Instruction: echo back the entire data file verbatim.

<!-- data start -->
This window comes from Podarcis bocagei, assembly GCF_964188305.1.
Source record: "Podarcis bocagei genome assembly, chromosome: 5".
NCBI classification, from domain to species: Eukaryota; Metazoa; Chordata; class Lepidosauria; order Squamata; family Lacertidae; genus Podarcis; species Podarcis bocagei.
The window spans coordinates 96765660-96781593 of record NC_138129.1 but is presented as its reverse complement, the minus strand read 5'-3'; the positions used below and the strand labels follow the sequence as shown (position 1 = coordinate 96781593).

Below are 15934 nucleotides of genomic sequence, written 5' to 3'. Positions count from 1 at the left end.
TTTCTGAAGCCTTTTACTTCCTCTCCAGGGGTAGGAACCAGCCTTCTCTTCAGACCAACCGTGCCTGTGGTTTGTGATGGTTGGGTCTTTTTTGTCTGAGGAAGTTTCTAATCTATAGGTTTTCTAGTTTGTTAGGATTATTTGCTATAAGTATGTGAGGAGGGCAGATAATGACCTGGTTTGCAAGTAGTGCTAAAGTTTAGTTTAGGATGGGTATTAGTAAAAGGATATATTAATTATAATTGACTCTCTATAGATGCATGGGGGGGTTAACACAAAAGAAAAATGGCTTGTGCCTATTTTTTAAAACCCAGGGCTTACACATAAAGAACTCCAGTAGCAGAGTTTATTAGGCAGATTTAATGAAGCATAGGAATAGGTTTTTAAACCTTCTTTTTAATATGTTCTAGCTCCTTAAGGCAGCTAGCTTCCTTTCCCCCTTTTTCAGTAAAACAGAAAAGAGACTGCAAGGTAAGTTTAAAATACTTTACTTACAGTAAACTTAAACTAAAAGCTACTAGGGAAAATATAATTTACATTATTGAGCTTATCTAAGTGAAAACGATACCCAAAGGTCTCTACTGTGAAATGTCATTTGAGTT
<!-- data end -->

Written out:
This window comes from Podarcis bocagei, assembly GCF_964188305.1.
Source record: "Podarcis bocagei genome assembly, chromosome: 5".
NCBI classification, from domain to species: Eukaryota; Metazoa; Chordata; class Lepidosauria; order Squamata; family Lacertidae; genus Podarcis; species Podarcis bocagei.
The window spans coordinates 96765660-96781593 of record NC_138129.1 but is presented as its reverse complement, the minus strand read 5'-3'; the positions used below and the strand labels follow the sequence as shown (position 1 = coordinate 96781593).

Below are 15934 nucleotides of genomic sequence, written 5' to 3'. Positions count from 1 at the left end.
TTTCTGAAGCCTTTTACTTCCTCTCCAGGGGTAGGAACCAGCCTTCTCTTCAGACCAACCGTGCCTGTGGTTTGTGATGGTTGGGTCTTTTTTGTCTGAGGAAGTTTCTAATCTATAGGTTTTCTAGTTTGTTAGGATTATTTGCTATAAGTATGTGAGGAGGGCAGATAATGACCTGGTTTGCAAGTAGTGCTAAAGTTTAGTTTAGGATGGGTATTAGTAAAAGGATATATTAATTATAATTGACTCTCTATAGATGCATGGGGGGGTTAACACAAAAGAAAAATGGCTTGTGCCTATTTTTTAAAACCCAGGGCTTACACATAAAGAACTCCAGTAGCAGAGTTTATTAGGCAGATTTAATGAAGCATAGGAATAGGTTTTTAAACCTTCTTTTTAATATGTTCTAGCTCCTTAAGGCAGCTAGCTTCCTTTCCCCCTTTTTCAGTAAAACAGAAAAGAGACTGCAAGGTAAGTTTAAAATACTTTACTTACAGTAAACTTAAACTAAAAGCTACTAGGGAAAATATAATTTACATTATTGAGCTTATCTAAGTGAAAACGATACCCAAAGGTCTCTACTGTGAAATGTCATTTGAGTT